The premiums state workers and retired public employees pay for CalPERS health insurance are projected to go up 7.2 percent on average next year, with premiums for specific plans increasing as much as 24 percent, according to preliminary estimates published Tuesday.
The estimated increases, presented at a CalPERS board meeting, were the first public glimpse of the 2020 premiums, which take effect Jan. 1. The board approves final 2020 rates in June.
“This is the first time the health plans see each others’ rates, which leads to some healthy negotiations,” CalPERS division chief Kim Malm told the board, suggesting companies might lower rates for competitive reasons after seeing the figures presented in public this week.
The California Public Employees’ Retirement System provides health insurance to about 1.5 million people, including current and retired state workers and their dependent family members. The fund also provides health insurance to workers and families of some other public agencies and schools around the state.
The most popular CalPERS plan, an HMO offered by Kaiser Permanente, would go up about 6 percent, according to the estimates. HMO plans typically have smaller networks of doctors and specialists than the more traditional paid provider organization plans, or PPOs, and are cheaper. HMOs often also require more approvals to visit specialists.
That plan’s premium would reach $751 per month in 2020 for an individual, according to the estimates. The premium for a family with two children would be more than twice that. The second most popular plan, a PPO called PERS Choice, would increase about 5 percent, to $801 for an individual, according to the estimates.
State employees pay a share of that monthly premium based on their bargaining unit’s contract. For individual plans in 2019, the state contributed $583 to $668, depending on the bargaining unit, according to CalPERS figures. The state contributed $1,518 to $1,673 for family plans.
The state’s contributions increase when premiums go up based on contract language.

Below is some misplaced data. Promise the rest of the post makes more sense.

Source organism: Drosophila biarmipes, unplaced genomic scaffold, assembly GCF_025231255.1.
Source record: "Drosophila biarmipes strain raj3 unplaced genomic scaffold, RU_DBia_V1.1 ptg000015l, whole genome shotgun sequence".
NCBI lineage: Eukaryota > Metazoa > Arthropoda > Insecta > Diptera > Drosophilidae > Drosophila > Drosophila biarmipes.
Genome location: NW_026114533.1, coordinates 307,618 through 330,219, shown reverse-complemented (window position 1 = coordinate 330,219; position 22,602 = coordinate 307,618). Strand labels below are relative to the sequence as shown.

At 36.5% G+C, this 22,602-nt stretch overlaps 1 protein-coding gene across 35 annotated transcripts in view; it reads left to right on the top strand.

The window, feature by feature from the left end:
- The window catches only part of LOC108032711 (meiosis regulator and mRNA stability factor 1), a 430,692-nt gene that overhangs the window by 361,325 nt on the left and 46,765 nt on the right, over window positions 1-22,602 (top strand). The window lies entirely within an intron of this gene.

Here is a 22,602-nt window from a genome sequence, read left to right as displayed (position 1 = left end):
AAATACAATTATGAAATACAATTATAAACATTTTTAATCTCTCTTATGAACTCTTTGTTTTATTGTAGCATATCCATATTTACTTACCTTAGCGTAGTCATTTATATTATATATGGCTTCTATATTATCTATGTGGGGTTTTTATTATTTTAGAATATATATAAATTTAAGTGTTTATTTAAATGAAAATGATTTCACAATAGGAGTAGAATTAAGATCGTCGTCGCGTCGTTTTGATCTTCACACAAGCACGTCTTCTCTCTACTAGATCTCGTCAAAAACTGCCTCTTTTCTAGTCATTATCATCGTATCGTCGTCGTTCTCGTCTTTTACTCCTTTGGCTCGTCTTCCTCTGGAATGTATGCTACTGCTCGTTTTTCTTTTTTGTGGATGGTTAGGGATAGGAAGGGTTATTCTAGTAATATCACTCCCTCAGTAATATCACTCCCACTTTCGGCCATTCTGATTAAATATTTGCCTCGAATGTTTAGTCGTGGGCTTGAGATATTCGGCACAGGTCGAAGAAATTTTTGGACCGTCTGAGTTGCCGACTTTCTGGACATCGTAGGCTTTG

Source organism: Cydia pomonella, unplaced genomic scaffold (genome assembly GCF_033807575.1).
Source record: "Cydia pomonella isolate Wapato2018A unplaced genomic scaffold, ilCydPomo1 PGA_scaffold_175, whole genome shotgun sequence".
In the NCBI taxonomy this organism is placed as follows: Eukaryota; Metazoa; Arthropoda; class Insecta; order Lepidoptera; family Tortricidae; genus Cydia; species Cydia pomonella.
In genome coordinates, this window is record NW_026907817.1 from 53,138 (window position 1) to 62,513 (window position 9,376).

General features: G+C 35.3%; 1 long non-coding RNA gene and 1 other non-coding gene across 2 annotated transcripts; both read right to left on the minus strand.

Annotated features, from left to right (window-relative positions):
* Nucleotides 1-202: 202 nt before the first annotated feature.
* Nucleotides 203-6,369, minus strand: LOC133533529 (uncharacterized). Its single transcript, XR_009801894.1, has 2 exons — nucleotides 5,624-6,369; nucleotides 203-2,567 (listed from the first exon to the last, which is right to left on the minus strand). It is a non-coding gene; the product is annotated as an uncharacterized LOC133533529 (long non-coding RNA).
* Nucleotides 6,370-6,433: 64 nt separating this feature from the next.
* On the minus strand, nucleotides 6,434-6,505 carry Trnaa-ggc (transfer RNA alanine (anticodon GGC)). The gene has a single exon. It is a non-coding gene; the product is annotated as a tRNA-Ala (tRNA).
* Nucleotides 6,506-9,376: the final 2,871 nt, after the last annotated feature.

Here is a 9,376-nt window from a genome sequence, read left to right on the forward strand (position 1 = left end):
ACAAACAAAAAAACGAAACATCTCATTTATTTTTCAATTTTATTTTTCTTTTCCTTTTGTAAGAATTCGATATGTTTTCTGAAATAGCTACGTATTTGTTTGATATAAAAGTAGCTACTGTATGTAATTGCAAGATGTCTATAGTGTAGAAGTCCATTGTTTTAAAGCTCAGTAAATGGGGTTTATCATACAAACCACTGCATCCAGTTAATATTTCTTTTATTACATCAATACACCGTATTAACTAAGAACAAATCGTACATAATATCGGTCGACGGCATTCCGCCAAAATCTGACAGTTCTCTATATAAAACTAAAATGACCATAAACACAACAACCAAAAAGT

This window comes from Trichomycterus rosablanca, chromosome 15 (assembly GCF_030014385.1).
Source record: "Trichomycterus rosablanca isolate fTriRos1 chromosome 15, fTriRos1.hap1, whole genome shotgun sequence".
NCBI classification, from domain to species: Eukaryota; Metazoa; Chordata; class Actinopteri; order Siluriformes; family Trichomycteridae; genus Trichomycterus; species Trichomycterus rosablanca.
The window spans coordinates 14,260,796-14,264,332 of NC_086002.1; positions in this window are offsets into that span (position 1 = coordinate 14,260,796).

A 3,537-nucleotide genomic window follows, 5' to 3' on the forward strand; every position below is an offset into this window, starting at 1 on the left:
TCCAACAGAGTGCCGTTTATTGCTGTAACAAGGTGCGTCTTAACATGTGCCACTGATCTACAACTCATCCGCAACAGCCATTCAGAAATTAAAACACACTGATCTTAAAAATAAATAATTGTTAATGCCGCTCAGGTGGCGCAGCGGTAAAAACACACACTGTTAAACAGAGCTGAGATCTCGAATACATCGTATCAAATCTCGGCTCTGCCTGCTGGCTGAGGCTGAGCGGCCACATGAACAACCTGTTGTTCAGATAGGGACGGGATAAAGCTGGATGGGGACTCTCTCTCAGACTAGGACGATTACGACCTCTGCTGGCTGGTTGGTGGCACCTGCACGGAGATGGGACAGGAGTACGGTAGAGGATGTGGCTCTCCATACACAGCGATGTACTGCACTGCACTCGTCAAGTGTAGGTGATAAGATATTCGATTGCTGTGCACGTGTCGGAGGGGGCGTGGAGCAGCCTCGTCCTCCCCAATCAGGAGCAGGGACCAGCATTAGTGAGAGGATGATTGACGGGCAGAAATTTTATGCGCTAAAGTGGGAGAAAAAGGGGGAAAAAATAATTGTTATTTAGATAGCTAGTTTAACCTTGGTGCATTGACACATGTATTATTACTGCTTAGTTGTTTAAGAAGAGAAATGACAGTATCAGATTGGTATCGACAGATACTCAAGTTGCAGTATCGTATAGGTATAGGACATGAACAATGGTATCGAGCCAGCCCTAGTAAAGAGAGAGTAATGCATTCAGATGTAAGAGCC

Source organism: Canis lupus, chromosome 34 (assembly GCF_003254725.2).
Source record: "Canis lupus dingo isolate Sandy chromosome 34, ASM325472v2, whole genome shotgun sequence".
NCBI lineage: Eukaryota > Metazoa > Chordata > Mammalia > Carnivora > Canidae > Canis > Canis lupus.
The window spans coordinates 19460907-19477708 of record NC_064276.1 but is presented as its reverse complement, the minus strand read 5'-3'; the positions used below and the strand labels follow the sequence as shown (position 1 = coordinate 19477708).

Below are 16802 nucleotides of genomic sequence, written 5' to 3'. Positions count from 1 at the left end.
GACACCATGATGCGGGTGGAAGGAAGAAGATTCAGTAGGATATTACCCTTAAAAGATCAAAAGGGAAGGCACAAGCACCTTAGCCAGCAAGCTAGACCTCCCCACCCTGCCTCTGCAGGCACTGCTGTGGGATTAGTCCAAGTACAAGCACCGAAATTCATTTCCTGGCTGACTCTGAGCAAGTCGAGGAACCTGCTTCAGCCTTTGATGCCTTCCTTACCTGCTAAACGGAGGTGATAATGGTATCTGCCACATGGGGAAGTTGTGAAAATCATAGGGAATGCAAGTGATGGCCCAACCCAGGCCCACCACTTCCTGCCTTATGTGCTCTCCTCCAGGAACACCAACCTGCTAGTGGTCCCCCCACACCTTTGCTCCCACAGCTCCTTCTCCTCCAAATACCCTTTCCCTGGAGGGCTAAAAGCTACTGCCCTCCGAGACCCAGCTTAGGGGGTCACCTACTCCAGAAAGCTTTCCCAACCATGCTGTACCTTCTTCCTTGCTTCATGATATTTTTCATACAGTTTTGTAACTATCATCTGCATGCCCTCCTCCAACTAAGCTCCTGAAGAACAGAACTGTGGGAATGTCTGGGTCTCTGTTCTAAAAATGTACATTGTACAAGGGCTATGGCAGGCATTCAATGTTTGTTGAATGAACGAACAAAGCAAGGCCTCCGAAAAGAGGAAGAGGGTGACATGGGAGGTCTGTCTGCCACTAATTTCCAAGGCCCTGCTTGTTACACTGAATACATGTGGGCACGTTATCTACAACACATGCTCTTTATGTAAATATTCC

Medicare plans for retirees generally are projected to see lower rate increases.
In general, the increases stem from the costs of medical care exceeding premium revenue from year to year, health staffers told the CalPERS board Tuesday.
Radiology tests, walk-in surgeries and office visits all increased among policyholders in 2018, the last full year of data, according to a CalPERS analysis. Meanwhile prices increased for prescription drugs, lab tests and emergency room visits.
The largest projected increase, of 24 percent, is for an HMO called Health Net Smart Care. That jump resulted from the plan taking on about 10,000 new Bay Area policyholders after Blue Shield left the region, where medical care is expensive, Malm told the board.
Board members expressed frustration at the rising premiums after agreeing to spend $44 million in reserves to limit premium increases for a popular PPO plan with rich benefits called PERS Care. The infusion limits the estimated increase to about 9 percent, from a projected 24 percent.
“We need to go back and continue to negotiate … Even the single-digit increases are relatively high compared to what we’ve seen before,” board member Theresa Taylor said.
Board member Rob Feckner, who represents schools on the CalPERS board, noted that some non-state employers who offer CalPERS insurance have caps on how much they will contribute toward premiums, leaving employees to bear the full brunt of increases.
“Our members will at some point start shifting to the lowest-cost plan they can find,” Feckner said. “At the end of the day it comes down to their pocketbook.”
Policyholders may switch plans during an open enrollment period from Sept. 9 through Oct. 4.